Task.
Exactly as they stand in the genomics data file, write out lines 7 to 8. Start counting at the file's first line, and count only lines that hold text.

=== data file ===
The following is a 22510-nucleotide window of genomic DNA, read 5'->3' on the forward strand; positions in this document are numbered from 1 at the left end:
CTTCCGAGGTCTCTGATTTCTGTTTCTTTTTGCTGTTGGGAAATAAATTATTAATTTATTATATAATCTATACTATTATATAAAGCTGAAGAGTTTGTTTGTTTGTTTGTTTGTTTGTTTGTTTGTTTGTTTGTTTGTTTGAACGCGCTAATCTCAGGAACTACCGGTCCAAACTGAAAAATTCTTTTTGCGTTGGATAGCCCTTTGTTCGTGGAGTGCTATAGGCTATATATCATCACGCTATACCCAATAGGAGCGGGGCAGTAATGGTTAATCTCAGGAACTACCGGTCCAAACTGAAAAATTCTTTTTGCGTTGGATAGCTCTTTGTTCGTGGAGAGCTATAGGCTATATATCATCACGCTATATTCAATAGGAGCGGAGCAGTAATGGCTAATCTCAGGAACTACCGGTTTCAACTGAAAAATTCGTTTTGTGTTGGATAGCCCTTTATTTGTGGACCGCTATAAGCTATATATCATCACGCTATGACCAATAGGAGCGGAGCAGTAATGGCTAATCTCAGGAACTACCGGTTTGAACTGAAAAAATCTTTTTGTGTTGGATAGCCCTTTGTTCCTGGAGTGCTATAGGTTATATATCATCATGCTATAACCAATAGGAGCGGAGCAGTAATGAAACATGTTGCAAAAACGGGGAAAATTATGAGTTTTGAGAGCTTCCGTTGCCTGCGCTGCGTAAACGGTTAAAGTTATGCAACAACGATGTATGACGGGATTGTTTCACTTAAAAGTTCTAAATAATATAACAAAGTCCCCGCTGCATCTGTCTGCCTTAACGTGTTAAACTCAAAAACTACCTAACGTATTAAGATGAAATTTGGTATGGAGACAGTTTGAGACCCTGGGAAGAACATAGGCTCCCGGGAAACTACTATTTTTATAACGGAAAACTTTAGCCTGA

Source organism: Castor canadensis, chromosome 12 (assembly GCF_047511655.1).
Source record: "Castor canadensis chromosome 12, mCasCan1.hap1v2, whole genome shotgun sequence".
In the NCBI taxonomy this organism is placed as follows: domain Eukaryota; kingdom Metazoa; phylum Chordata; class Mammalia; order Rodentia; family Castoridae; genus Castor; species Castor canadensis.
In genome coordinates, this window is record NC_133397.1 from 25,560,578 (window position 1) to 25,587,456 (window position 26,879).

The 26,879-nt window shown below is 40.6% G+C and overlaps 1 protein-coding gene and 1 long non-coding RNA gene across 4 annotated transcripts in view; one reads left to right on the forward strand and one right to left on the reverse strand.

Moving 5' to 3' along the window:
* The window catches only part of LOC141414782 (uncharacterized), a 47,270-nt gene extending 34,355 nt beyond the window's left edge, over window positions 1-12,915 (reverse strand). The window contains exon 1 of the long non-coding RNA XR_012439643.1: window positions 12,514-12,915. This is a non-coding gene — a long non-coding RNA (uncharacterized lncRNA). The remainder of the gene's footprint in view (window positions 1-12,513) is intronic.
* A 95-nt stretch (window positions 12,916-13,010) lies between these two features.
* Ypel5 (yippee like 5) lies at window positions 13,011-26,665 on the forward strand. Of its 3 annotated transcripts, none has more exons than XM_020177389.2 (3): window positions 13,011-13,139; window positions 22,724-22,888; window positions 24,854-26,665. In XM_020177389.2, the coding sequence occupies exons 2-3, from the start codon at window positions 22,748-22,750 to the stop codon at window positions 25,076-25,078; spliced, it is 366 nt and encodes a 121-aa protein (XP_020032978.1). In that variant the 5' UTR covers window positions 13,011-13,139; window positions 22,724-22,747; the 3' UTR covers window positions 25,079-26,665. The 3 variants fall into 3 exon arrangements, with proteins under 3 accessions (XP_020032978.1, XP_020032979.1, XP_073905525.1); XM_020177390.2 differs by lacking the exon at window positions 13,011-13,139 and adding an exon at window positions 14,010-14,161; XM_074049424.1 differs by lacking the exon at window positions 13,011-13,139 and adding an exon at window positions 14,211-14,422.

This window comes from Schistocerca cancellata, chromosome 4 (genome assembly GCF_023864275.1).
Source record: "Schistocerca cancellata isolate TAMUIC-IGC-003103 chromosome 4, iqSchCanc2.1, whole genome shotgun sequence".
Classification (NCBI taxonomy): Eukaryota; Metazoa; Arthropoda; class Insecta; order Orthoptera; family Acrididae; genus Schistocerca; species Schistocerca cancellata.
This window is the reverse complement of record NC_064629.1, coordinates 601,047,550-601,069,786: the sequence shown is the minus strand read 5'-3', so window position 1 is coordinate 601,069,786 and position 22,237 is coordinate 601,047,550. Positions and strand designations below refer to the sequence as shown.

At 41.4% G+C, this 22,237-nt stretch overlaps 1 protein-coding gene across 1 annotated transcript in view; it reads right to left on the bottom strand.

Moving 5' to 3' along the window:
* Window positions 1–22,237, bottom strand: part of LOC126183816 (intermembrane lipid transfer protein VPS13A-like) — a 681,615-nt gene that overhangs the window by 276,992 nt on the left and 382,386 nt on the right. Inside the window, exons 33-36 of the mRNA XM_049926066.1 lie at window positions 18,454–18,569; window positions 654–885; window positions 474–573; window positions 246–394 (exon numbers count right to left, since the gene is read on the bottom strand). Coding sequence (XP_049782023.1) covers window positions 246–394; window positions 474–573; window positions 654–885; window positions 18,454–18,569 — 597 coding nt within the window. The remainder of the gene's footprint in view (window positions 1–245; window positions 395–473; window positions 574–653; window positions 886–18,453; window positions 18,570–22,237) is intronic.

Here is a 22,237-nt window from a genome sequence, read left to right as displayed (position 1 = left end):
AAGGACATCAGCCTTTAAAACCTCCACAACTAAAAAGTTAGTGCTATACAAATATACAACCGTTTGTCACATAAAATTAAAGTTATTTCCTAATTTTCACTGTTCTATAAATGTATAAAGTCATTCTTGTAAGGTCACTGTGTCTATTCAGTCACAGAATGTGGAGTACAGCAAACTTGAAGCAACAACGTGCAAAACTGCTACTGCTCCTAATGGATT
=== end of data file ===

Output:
The 26,879-nt window shown below is 40.6% G+C and overlaps 1 protein-coding gene and 1 long non-coding RNA gene across 4 annotated transcripts in view; one reads left to right on the forward strand and one right to left on the reverse strand.

Moving 5' to 3' along the window: